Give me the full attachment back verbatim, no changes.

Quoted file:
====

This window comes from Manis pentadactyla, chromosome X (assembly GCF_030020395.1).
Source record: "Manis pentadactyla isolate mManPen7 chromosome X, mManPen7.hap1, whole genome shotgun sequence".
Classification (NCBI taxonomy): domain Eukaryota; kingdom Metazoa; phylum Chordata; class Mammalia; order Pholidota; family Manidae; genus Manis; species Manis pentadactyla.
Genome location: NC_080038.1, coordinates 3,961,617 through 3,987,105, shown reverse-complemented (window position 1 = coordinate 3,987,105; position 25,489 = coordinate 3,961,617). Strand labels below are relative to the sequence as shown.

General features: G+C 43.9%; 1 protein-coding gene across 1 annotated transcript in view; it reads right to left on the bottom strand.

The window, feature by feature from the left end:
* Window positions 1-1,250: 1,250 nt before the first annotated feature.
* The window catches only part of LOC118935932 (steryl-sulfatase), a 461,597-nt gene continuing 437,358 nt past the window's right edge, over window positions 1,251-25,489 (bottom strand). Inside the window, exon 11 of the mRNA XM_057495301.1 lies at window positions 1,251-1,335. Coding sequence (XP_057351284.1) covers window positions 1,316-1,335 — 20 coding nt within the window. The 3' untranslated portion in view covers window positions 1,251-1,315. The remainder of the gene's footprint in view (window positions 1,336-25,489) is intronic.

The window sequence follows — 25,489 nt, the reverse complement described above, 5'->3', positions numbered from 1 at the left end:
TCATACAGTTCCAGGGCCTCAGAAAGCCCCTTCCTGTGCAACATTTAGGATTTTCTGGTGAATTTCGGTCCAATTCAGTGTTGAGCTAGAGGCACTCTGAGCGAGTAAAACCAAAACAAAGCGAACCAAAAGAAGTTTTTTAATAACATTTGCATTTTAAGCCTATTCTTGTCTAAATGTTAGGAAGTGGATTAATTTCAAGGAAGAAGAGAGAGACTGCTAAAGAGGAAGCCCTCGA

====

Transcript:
This window comes from Manis pentadactyla, chromosome X (assembly GCF_030020395.1).
Source record: "Manis pentadactyla isolate mManPen7 chromosome X, mManPen7.hap1, whole genome shotgun sequence".
Classification (NCBI taxonomy): domain Eukaryota; kingdom Metazoa; phylum Chordata; class Mammalia; order Pholidota; family Manidae; genus Manis; species Manis pentadactyla.
Genome location: NC_080038.1, coordinates 3,961,617 through 3,987,105, shown reverse-complemented (window position 1 = coordinate 3,987,105; position 25,489 = coordinate 3,961,617). Strand labels below are relative to the sequence as shown.

General features: G+C 43.9%; 1 protein-coding gene across 1 annotated transcript in view; it reads right to left on the bottom strand.

The window, feature by feature from the left end:
* Window positions 1-1,250: 1,250 nt before the first annotated feature.
* The window catches only part of LOC118935932 (steryl-sulfatase), a 461,597-nt gene continuing 437,358 nt past the window's right edge, over window positions 1,251-25,489 (bottom strand). Inside the window, exon 11 of the mRNA XM_057495301.1 lies at window positions 1,251-1,335. Coding sequence (XP_057351284.1) covers window positions 1,316-1,335 — 20 coding nt within the window. The 3' untranslated portion in view covers window positions 1,251-1,315. The remainder of the gene's footprint in view (window positions 1,336-25,489) is intronic.

The window sequence follows — 25,489 nt, the reverse complement described above, 5'->3', positions numbered from 1 at the left end:
TCATACAGTTCCAGGGCCTCAGAAAGCCCCTTCCTGTGCAACATTTAGGATTTTCTGGTGAATTTCGGTCCAATTCAGTGTTGAGCTAGAGGCACTCTGAGCGAGTAAAACCAAAACAAAGCGAACCAAAAGAAGTTTTTTAATAACATTTGCATTTTAAGCCTATTCTTGTCTAAATGTTAGGAAGTGGATTAATTTCAAGGAAGAAGAGAGAGACTGCTAAAGAGGAAGCCCTCGA